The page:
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Small amplifiers are more powerful and more versatile than ever before, and now they have Bluetooth-streaming capability. Meanwhile, plug-and-play speakers take a lot of the labor out of installation.
When it came to adding an amplifier to produce wheel-shaking sound in your car-audio system, it used to be that you either had to go big or go home.
Today, more manufacturers of specialty car-audio equipment make class-D, or small, amplifiers than ever before. What’s best of all, prices have come down for these fit-anywhere amplifiers to the point where they fit almost any budget.
Meanwhile, you also will find car speakers that take a lot of the guesswork—and time—out of installation. Unfortunately, they won’t keep more money in your wallet necessarily.
AMPED UP. Class-AB, or traditional, amplifiers typically weigh about 18 pounds and generate too much heat to be installed anywhere but in the trunk of a vehicle. Class-D amplifiers weigh up to 9 pounds, generate two-and-a-half times less heat than class-AB amplifiers do and can be installed anywhere in your vehicle.
Four years ago, 14 companies made class-D amplifiers, and they cost at least $300. Today, 22 manufacturers make class-D amplifiers, and they now are available for as little as $115.
Jason Kemmerer, who helped to develop Alpine’s first class-D amplifier 10 years ago and now works for product-development company Kemmtek, tells us that the latest class-D amps are less expensive than ever before because of the wider availability of electronic circuit boards that control how those models amplify audio signals.
The latest class-D amps also are more powerful than ever before. Previously, a class-D amplifier generated, at most, 600 watts of continuous root-mean-square (RMS) power, which measures how much power that an amplifier can produce under normal conditions. Today, three models produce as much as 1,000 watts of RMS power. More wattage from your amplifier means that you can install higher performance speakers in your vehicle for better sound quality and road-rumbling volume.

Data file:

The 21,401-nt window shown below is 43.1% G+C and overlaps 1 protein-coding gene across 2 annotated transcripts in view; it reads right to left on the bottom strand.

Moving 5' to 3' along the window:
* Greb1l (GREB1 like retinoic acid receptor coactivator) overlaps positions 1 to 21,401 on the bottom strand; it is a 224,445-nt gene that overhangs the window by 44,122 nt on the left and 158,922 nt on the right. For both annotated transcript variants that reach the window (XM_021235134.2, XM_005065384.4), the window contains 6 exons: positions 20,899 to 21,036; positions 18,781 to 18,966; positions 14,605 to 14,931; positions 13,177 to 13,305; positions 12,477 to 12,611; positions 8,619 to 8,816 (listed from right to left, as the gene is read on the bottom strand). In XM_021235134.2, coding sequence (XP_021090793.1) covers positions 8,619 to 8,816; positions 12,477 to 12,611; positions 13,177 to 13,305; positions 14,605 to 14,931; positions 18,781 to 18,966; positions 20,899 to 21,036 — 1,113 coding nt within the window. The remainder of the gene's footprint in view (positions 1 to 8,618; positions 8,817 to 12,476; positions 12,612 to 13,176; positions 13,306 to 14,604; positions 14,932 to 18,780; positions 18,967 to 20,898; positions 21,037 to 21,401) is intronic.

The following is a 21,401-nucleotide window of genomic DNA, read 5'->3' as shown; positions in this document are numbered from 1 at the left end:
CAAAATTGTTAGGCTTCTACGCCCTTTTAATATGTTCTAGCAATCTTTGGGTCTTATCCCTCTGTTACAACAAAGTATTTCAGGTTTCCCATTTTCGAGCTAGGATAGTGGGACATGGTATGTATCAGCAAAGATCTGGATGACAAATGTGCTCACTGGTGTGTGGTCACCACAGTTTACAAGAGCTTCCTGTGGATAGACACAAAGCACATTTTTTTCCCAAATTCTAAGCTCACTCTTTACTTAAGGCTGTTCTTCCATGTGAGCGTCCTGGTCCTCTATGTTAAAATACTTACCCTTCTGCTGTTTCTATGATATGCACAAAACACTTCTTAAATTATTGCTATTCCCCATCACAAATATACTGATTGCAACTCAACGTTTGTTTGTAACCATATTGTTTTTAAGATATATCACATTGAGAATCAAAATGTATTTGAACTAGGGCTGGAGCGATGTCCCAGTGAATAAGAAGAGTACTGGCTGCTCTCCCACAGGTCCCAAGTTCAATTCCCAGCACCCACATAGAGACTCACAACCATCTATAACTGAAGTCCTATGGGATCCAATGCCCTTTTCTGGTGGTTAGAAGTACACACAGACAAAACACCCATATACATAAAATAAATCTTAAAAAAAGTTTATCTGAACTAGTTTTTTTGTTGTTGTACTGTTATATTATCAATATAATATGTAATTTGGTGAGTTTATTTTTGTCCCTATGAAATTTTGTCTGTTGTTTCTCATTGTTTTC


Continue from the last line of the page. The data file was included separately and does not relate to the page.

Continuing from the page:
In fact, experts tell us that technology has matured to where most class-D amplifiers even exceed the sound quality of their big brothers. Three years ago, class-D amplifiers produced high-frequency distortion, which relegated them to handling only low-frequency demands, such as powering a subwoofer. Today, that distortion no longer is an issue.
A few manufacturers also are bringing their amplifiers into the wireless world. In 2015, Infinity, JBL, Kenwood, Kicker and Zapco introduced the first lines of amplifiers that connect with any Bluetooth-enabled portable media player, smartphone or tablet computer. As a result, you can stream audio directly through a free mobile application on your Bluetooth device to your amplifier, which amplifies your audio and sends it through a wired connection to your vehicle’s sound system while bypassing your factory entertainment system. This is a useful feature if your entertainment system isn’t Bluetooth-compatible. Prices for such amplifiers start at $250.
Further, Infinity’s Kappa and JBL’s GTR amplifier lines allow for a four-way party mode, so up to four devices can be synced with the same amplifier. This allows you and other passengers to share audio over the same system. Experts tell us that Bluetooth-streaming amplifiers and four-way party modes will become common in all price ranges in the next 2 years.
Beyond Bluetooth streaming, Infinity’s Kappa line and JBL’s GTR line also include processing software that improves the quality of your audio. Low-quality MP3 files, which make up the bulk of digitally stored and streamed audio, generally sound muffled and tinny, because they’re compressed digital files. GTR and Kappa amplifiers automatically adjust the digital file to deliver better clarity and more realistic sound. We found that we easily could hear details that typically are lost, such as individual instruments playing, and we believe that the average consumer will be able to hear the difference, too.